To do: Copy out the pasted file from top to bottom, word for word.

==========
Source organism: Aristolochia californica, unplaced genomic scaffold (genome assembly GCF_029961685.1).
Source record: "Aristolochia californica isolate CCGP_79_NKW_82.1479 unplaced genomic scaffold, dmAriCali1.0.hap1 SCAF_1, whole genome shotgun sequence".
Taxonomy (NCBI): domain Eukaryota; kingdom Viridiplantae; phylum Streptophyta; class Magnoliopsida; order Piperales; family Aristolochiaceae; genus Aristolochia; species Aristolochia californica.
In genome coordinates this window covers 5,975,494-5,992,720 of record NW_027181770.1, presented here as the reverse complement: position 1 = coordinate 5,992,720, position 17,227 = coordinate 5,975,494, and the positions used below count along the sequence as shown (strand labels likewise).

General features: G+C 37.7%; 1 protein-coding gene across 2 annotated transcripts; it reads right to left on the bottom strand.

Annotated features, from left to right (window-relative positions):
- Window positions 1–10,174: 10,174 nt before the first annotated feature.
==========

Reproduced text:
Source organism: Aristolochia californica, unplaced genomic scaffold (genome assembly GCF_029961685.1).
Source record: "Aristolochia californica isolate CCGP_79_NKW_82.1479 unplaced genomic scaffold, dmAriCali1.0.hap1 SCAF_1, whole genome shotgun sequence".
Taxonomy (NCBI): domain Eukaryota; kingdom Viridiplantae; phylum Streptophyta; class Magnoliopsida; order Piperales; family Aristolochiaceae; genus Aristolochia; species Aristolochia californica.
In genome coordinates this window covers 5,975,494-5,992,720 of record NW_027181770.1, presented here as the reverse complement: position 1 = coordinate 5,992,720, position 17,227 = coordinate 5,975,494, and the positions used below count along the sequence as shown (strand labels likewise).

General features: G+C 37.7%; 1 protein-coding gene across 2 annotated transcripts; it reads right to left on the bottom strand.

Annotated features, from left to right (window-relative positions):
- Window positions 1–10,174: 10,174 nt before the first annotated feature.